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This is without a doubt one of my favorite recent releases, put out by a band I had never heard of before I heard a few of their songs on the internet. They interested me enough to get the album, and I don't regret it. Cormorant combine elements of different metal genres like death, black and folk metal to create a very epic sound
The album opens with "The Scavenger's Feast", and you quickly learn what to expect from the album. Catchy, but heavy melodic riffs, harsh vocals, cleaner parts. Its a pretty decent track, but I think it just gets better and better after this. The very first riff that "Uneasy Lies The Head" throws at you at around 0:41 is absolutely killer. The song then follows the same pattern until it reaches its climax with some very good clean vocals mixed with harsh vocals. Arthur von Nagel's clean vocals in the next song, "Salt Of The Earth" are also very impressive. The song starts out in a very soothing manner, and it is reminiscent of Opeth, before it kicks into heavy gear after a couple of minutes. At around 3:54, the tempo changes again as von Nagel shouts "Rise, rise, rise!", leading to one of the best riffs on the whole album which carries the rest of the song. The next track, "Blood On The Cornfields", is another melodic masterpiece, with some great leads. The 11 minute long "Hanging Gardens" is another very good track. But if I had to pick one favorite song on Metazoa, it would be "The Emigrant's Wake". It also starts off calmly, as Arthur von Nagel mutters the lyrics in a low voice. When the riffs kick in, this song just becomes perfect. I cannot stop headbanging to the spectacular riff starting at around 3 minutes in. After a while, the song breaks down as a sad, mellow guitar plays in the background and von Nagel demonstrates how clean vocals should be done as he sings:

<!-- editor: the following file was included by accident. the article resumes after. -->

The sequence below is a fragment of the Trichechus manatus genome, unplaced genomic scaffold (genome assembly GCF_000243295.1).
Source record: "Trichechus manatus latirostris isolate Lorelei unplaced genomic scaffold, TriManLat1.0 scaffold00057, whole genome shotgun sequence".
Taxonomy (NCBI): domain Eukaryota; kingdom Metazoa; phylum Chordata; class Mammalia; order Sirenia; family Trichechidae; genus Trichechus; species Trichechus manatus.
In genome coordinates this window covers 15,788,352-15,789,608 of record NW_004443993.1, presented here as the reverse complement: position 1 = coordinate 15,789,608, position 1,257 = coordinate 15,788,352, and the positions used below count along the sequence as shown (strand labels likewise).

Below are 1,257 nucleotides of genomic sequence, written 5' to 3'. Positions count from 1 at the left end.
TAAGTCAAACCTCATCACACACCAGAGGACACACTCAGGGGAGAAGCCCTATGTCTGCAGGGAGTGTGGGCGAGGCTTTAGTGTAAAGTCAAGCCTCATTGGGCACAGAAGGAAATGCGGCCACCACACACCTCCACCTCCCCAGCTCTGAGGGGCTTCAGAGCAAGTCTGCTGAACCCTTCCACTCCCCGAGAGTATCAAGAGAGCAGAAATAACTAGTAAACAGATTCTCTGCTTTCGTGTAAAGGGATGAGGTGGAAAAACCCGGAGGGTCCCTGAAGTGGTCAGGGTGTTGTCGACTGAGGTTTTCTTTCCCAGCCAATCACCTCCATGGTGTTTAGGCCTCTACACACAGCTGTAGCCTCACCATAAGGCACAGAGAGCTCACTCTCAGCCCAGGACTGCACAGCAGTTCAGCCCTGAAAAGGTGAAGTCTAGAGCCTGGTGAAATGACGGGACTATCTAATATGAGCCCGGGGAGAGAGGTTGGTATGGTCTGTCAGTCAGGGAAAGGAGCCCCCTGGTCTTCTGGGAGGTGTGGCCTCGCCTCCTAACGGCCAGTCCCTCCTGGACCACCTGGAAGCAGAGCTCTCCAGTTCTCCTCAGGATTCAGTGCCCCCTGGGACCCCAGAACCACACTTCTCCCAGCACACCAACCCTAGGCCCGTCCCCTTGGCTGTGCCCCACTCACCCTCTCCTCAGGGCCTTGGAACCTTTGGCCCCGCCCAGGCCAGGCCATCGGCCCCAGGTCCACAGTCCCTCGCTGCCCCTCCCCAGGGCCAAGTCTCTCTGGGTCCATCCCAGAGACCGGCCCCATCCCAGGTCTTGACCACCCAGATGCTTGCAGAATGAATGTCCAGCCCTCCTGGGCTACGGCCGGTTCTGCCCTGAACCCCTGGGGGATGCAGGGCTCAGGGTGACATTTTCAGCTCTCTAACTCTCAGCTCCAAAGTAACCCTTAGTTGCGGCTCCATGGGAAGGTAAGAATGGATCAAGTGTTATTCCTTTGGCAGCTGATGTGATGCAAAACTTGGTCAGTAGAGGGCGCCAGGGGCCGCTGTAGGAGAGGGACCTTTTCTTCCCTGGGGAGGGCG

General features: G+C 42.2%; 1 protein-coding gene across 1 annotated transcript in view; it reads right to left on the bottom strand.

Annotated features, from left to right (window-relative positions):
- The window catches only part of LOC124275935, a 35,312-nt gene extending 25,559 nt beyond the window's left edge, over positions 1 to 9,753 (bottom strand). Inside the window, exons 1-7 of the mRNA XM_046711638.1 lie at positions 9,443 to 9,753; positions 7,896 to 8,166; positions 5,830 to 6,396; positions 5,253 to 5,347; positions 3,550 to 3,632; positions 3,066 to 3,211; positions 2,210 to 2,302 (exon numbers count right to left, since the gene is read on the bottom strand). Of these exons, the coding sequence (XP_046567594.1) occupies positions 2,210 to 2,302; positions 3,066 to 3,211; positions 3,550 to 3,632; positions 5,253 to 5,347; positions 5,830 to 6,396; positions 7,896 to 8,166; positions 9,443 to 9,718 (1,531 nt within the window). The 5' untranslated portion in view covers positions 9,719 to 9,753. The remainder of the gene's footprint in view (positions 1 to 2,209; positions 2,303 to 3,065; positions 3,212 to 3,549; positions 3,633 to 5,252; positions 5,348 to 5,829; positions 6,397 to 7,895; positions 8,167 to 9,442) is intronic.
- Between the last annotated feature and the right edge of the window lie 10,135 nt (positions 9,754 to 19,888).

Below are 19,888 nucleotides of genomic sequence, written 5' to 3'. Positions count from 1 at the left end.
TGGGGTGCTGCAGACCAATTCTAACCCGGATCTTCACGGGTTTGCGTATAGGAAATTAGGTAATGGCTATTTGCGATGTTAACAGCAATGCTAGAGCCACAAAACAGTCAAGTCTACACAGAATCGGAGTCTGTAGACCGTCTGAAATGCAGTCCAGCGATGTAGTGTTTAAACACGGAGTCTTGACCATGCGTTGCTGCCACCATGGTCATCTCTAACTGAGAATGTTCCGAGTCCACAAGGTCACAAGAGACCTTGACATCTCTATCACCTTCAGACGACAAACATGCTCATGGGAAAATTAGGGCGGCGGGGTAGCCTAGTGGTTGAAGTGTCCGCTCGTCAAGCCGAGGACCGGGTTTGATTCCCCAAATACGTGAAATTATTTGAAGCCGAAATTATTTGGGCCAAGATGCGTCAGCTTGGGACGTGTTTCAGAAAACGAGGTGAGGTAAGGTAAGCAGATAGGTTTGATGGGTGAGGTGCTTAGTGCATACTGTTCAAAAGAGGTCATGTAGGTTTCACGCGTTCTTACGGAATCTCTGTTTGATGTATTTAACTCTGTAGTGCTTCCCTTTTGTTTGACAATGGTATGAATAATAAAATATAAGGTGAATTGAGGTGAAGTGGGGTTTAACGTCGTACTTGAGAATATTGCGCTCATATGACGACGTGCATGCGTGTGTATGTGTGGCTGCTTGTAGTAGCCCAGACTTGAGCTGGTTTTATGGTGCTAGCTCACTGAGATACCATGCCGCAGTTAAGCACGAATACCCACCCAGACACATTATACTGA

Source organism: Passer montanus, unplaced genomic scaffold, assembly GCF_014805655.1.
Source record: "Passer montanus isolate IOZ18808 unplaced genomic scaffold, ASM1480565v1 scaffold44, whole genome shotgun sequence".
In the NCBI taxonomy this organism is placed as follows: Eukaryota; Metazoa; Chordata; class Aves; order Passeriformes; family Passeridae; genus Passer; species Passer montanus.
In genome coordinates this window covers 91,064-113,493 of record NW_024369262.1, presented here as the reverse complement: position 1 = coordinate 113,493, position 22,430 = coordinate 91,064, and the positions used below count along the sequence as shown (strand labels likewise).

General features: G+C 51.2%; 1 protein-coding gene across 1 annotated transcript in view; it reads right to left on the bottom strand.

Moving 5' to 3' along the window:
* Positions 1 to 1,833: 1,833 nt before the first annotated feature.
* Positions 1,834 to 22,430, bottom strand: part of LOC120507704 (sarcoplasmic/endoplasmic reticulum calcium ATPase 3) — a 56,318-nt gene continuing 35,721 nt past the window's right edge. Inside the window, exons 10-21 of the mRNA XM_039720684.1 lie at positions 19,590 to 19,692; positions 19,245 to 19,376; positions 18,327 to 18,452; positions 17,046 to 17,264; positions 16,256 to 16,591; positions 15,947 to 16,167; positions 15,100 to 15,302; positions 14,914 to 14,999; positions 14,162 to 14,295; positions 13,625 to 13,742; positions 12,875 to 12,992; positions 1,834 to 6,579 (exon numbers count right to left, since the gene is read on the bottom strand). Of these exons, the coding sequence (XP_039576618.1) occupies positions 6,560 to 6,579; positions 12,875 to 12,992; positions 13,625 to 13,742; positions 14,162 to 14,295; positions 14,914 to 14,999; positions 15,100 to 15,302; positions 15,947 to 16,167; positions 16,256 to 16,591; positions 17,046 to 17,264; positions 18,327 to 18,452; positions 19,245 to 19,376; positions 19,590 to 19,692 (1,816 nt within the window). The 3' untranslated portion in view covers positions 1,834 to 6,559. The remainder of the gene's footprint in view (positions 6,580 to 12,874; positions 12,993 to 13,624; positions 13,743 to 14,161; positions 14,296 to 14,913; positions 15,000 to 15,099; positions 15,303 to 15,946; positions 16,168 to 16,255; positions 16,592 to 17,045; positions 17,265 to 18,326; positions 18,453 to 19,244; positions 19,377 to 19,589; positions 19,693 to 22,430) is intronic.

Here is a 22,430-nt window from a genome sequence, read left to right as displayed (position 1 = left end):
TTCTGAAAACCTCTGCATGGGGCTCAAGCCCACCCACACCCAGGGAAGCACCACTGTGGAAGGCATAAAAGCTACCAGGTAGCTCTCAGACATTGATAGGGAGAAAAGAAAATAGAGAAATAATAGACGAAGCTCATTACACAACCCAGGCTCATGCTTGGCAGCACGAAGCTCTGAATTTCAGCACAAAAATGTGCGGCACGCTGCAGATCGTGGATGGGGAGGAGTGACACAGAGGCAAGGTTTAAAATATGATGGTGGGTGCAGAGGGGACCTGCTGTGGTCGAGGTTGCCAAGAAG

"Walk into the waves, as the footprints fade away
Oceans leave no graves, all our legacies decay"